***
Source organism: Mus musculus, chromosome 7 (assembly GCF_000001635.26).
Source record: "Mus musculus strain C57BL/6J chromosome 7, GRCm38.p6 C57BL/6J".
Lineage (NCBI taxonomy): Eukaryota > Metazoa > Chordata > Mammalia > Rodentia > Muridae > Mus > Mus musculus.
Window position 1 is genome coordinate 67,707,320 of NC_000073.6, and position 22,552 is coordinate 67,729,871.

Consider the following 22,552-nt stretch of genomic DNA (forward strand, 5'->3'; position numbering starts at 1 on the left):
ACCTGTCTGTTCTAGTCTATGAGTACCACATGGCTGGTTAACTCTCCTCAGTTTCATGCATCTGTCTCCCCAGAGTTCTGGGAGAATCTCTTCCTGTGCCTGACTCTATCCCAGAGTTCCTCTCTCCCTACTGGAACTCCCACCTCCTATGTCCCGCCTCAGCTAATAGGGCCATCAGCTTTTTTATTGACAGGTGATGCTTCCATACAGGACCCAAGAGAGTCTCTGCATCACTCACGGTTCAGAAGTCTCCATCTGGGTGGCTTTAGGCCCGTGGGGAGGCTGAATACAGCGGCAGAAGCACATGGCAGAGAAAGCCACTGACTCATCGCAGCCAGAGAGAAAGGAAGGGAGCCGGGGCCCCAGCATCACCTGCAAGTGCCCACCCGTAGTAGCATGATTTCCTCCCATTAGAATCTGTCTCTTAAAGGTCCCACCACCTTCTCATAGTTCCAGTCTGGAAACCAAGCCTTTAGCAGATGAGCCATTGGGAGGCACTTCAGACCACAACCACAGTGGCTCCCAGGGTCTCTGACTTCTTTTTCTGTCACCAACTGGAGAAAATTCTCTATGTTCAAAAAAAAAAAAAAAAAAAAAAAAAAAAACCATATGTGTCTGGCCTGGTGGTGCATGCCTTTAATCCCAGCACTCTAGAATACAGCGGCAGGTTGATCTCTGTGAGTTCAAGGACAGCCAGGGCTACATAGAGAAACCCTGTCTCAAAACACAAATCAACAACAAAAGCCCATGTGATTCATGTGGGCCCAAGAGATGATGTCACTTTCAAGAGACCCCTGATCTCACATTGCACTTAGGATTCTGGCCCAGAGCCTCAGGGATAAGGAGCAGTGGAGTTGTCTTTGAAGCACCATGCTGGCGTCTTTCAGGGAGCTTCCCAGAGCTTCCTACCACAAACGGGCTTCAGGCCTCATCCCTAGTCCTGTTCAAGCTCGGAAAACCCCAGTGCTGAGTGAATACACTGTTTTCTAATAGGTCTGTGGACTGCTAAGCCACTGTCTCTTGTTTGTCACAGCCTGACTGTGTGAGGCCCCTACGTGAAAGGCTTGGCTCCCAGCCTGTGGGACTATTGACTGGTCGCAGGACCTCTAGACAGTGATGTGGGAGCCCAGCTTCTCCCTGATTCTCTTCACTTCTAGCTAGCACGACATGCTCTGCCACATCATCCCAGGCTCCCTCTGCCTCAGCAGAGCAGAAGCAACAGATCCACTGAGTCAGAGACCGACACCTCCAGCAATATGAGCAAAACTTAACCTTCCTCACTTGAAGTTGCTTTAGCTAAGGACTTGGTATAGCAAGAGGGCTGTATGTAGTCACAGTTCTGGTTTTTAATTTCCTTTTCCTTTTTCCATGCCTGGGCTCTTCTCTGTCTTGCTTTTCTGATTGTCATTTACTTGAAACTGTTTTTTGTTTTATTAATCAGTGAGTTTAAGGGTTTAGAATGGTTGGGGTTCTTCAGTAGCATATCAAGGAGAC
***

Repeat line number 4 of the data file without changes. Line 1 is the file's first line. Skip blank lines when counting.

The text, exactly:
Window position 1 is genome coordinate 67,707,320 of NC_000073.6, and position 22,552 is coordinate 67,729,871.